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Currency revocation seems unlikely to generate windfall for Indian government

Section: Daily Dispatches

Indians Rush to Exchange Cash Ahead of Deadline

Demonetisation Has Seen More Money Returned to the System than Originally Expected

By Kiran Stacey
Financial Times, London
Friday, December 30, 2016

Indians rushed to exchange the last of their expired currency notes ahead of a deadline on Friday, amid initial signs that the country's controversial demonetisation policy will fail to generate the windfall expected by the government.

New Delhi has claimed its decision, announced last month, to scrap 86 per cent of India's currency and replace it with a smaller quantity of new banknotes would eliminate illicitly earned or unaccounted for income that has been beyond the reach of tax authorities.

... Dispatch continues below ...


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for Seabridge Gold's KSM Project in British Columbia

Company Announcement
Monday, November 21, 2016

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... For the remainder of the announcement:

But figures show that as Indians queued to deposit the last of their old Rs500 and Rs1,000 notes, almost all of the old currency had been returned. Economists said this suggested the move had not eliminated as much illicit cash as expected, and would derail the government's hope of a windfall gain from the scheme.

Narendra Modi, India's prime minister, defended his experimental demonetisation policy on Friday evening, saying it had been necessary to root out India's well-established black economy.

"Some politicians criticised the demonetisation exercise saying the government broke a mountain only to catch rats," he said during the final hours of a 50-day transition period. "They are right. We want to catch the rats who are stealing the poor people's hard-earned money."

The Reserve Bank of India has not said when it will publish the final figures on how much has been returned. However their latest data show that over Rs14tn out of the Rs15.5tn that was scrapped has now successfully been deposited despite stringent checks for untaxed income -- far more than the Rs10 trillion that the government initially predicted.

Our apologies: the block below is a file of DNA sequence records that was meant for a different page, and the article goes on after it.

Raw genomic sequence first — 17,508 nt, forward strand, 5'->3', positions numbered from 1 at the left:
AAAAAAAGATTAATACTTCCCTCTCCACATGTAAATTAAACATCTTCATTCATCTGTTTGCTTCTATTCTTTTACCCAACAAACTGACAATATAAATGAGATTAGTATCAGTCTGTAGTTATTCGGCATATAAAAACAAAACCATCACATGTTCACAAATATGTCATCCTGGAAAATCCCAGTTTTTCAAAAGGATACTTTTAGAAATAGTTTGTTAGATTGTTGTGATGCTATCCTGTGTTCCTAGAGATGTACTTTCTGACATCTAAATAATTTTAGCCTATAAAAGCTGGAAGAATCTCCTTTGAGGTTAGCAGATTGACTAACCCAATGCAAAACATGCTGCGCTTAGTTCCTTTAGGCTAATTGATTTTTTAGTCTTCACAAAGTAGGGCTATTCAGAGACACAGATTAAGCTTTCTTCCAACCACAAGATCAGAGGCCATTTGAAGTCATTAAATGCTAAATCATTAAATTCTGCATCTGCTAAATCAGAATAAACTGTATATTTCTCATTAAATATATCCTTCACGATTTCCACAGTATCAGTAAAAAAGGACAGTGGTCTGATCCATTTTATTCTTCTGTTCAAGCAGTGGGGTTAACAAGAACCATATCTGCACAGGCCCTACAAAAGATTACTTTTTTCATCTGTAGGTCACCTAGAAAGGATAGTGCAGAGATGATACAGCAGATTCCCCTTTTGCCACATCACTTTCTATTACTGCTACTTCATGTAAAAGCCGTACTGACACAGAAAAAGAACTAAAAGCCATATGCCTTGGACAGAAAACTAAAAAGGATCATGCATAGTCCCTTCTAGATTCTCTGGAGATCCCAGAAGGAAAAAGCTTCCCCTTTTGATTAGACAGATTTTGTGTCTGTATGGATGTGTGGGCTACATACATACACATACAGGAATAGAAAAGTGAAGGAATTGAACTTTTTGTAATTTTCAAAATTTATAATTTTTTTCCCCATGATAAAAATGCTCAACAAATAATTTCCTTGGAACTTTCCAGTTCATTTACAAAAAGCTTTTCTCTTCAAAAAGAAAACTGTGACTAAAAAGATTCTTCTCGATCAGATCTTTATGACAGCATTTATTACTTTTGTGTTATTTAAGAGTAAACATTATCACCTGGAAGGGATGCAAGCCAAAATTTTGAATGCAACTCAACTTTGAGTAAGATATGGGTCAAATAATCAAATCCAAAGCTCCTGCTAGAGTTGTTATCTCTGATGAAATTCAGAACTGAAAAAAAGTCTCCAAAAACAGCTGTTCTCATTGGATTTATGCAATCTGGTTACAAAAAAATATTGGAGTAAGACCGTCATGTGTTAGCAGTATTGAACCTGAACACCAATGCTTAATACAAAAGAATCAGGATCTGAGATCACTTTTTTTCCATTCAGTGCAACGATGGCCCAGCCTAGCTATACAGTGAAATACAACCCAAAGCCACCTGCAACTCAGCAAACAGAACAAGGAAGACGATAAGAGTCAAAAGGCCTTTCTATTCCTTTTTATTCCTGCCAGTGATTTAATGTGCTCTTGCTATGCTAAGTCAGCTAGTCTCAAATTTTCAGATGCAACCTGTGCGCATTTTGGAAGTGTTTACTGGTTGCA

According to some experts, this means the RBI will not be given a sudden windfall for the government to disperse in the new year.

"The government thought that trillions of rupees wouldn't come back, and those liabilities could then be written off by the Reserve Bank of India," said Sanjeev Ahluwalia, an adviser at the Observer Research Foundation think-tank.

"They thought they would be able to pull out that money as a windfall in what would have been a neat accounting trick, but at best, they were only ever going to get 5-10 per cent remaining outside the system."

However, "people have been clever at finding ways round the rules", he said.

Mr Modi first announced his decision to scrap 86 per cent of the country's currency on November 8, in what amounted to the biggest economic experiment since Japan's trial of negative interest rates.

With banks overwhelmed by customers looking to change money in the immediate aftermath of that announcement, Mr Modi pleaded with Indians to give him 50 days for normality to return.

By Friday -- the end of that 50-day period -- some sense of calm had returned to the banking system, albeit in the middle of holiday season and with most ATMs still shut for lack of new notes.

But as economists processed the initial results of the policy, many warned that the early signals show that it has significantly slowed growth.

"Growth will definitely have been lower because of demonetisation," said Kunal Kundu, India economist at Societe Generale. "Inflation data looks weak, as do early figures on consumer durables." Reports on Friday suggested spending on durable consumer goods fell by up to 38 per cent in November on the previous year.

India's army of small traders have reported a similar effect, with customers staying away either to stand in bank queues or simply to conserve their supplies of cash.

Kailash Ashtakwani, a hardware store owner from Delhi, said he had lost 70 per cent of his business as a result of demonetisation. Standing in line to deposit cash at his bank in New Delhi, Mr Ashtakwani said: "Putting the [old] money in is easy but to take anything out is impossible when queues are eight or nine hours."

India's finance minister, Arun Jaitley, has announced a jump in tax revenue in the period from April until mid-December, which he said showed that the move had not damaged growth. Economists warned, however, that the increase was also caused by multiple tax rises in that period.

Mr Modi will give another speech on Saturday during which he is expected to announce a sweetener to win over voters ahead of regional elections next year.

He may also say when the curbs on withdrawals from ATMs will be lifted. Bank customers can currently only take out Rs24,000 per week over the counter from banks, and some had predicted this limit would be lifted on Friday. With banks lobbying for the limits to be extended, neither the government nor the RBI has said when they will finally end.

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